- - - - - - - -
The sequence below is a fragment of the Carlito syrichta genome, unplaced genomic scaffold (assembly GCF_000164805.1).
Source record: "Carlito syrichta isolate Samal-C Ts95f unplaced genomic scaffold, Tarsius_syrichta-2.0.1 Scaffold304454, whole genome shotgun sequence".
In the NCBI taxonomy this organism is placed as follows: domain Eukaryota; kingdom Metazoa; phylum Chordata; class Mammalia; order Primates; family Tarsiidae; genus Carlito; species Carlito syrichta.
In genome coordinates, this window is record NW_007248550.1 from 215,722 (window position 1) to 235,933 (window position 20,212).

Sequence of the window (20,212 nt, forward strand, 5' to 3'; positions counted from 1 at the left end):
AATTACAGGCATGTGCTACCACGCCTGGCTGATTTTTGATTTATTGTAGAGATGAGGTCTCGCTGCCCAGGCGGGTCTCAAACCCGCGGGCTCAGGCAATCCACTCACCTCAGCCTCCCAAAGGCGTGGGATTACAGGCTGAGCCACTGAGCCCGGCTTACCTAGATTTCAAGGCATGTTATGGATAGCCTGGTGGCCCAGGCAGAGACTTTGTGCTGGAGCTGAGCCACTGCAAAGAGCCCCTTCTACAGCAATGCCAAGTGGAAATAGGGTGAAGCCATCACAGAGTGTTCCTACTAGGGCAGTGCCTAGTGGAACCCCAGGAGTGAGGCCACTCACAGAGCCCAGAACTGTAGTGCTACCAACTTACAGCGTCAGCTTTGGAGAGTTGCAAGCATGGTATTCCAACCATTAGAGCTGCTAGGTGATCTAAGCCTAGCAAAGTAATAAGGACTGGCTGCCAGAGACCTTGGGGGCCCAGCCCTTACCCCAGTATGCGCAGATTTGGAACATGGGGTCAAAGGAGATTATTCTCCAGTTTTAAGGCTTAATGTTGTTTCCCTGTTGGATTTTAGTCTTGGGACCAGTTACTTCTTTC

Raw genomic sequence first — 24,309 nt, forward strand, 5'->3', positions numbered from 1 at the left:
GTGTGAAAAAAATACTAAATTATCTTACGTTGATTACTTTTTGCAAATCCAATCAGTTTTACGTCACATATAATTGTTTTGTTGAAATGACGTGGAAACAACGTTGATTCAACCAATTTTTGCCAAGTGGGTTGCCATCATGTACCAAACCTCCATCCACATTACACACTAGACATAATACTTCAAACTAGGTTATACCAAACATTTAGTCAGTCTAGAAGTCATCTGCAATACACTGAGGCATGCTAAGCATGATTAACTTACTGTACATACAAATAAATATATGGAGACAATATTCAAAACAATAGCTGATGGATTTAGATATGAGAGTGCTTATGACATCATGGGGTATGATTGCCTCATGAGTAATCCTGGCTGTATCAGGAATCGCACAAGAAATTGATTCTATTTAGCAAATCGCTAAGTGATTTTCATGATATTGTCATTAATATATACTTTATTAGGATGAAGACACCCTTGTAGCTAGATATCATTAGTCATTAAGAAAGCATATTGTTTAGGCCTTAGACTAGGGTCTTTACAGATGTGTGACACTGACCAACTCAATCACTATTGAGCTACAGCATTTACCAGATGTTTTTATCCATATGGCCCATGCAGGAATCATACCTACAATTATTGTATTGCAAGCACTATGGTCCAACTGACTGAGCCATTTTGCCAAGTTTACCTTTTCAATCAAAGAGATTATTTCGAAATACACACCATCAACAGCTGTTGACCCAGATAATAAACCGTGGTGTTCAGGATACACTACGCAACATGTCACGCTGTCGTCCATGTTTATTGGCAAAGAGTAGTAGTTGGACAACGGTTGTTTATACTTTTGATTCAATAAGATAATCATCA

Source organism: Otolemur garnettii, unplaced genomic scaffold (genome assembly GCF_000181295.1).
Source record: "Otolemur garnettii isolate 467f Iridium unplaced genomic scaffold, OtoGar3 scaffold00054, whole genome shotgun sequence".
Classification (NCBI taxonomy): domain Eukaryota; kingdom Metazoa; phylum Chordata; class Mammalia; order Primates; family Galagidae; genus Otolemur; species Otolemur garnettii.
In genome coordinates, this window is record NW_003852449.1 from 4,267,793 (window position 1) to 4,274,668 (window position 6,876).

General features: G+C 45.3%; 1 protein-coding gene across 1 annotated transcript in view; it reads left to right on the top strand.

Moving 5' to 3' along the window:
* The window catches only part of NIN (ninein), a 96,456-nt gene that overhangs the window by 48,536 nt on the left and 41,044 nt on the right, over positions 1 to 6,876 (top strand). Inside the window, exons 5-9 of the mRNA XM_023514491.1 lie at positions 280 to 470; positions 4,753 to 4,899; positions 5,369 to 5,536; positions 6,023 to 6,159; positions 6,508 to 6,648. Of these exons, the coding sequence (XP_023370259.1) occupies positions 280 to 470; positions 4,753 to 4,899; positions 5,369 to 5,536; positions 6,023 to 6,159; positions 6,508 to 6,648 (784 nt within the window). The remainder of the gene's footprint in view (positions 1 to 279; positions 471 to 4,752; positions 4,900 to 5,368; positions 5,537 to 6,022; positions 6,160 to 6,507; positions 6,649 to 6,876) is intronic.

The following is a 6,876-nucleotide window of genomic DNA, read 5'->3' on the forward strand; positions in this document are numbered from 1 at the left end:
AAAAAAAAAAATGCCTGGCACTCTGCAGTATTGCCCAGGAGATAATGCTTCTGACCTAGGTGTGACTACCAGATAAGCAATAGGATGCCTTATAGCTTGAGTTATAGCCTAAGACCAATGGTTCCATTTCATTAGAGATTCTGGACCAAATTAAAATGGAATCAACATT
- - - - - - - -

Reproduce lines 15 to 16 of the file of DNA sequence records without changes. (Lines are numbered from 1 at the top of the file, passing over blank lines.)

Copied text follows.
* The window catches only part of NIN (ninein), a 96,456-nt gene that overhangs the window by 48,536 nt on the left and 41,044 nt on the right, over positions 1 to 6,876 (top strand). Inside the window, exons 5-9 of the mRNA XM_023514491.1 lie at positions 280 to 470; positions 4,753 to 4,899; positions 5,369 to 5,536; positions 6,023 to 6,159; positions 6,508 to 6,648. Of these exons, the coding sequence (XP_023370259.1) occupies positions 280 to 470; positions 4,753 to 4,899; positions 5,369 to 5,536; positions 6,023 to 6,159; positions 6,508 to 6,648 (784 nt within the window). The remainder of the gene's footprint in view (positions 1 to 279; positions 471 to 4,752; positions 4,900 to 5,368; positions 5,537 to 6,022; positions 6,160 to 6,507; positions 6,649 to 6,876) is intronic.

The following is a 6,876-nucleotide window of genomic DNA, read 5'->3' on the forward strand; positions in this document are numbered from 1 at the left end: